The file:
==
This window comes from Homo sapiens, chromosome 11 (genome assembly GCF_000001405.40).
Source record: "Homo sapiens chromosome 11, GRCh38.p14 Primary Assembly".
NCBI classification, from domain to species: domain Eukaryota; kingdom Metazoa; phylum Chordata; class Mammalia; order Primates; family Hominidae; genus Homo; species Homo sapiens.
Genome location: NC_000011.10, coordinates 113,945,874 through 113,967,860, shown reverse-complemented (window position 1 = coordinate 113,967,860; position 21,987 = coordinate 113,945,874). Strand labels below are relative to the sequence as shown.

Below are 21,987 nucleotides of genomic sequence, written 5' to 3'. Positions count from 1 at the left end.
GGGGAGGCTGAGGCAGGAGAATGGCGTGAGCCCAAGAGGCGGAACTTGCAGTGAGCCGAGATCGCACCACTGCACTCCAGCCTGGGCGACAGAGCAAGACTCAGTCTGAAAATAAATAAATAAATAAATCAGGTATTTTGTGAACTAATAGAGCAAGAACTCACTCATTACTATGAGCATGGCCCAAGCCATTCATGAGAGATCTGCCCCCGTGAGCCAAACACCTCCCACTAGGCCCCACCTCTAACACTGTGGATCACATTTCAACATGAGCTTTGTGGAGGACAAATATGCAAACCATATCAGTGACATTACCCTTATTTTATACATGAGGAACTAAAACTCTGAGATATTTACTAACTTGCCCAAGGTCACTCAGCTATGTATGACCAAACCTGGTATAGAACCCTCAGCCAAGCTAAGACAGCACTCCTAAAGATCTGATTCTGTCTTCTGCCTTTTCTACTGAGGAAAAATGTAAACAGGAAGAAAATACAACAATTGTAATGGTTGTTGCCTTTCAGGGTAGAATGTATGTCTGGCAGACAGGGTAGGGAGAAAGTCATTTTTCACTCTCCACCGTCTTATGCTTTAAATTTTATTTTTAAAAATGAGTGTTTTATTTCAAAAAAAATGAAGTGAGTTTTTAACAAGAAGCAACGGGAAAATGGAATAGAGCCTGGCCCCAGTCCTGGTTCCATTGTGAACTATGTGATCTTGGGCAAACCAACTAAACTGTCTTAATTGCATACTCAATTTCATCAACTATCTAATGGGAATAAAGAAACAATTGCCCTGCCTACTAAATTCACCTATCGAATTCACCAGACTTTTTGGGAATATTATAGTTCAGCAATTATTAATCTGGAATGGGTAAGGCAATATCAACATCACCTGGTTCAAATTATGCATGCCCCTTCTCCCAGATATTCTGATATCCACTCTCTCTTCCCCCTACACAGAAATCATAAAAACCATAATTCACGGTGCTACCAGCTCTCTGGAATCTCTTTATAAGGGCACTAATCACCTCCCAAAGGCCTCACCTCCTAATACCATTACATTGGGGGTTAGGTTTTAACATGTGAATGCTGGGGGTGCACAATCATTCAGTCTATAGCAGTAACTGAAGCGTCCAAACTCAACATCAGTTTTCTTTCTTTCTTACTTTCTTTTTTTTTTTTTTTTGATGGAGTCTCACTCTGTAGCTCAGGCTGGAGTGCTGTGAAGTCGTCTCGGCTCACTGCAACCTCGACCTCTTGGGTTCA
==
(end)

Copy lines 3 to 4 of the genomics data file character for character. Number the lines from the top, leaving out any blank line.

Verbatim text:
NCBI classification, from domain to species: domain Eukaryota; kingdom Metazoa; phylum Chordata; class Mammalia; order Primates; family Hominidae; genus Homo; species Homo sapiens.
Genome location: NC_000011.10, coordinates 113,945,874 through 113,967,860, shown reverse-complemented (window position 1 = coordinate 113,967,860; position 21,987 = coordinate 113,945,874). Strand labels below are relative to the sequence as shown.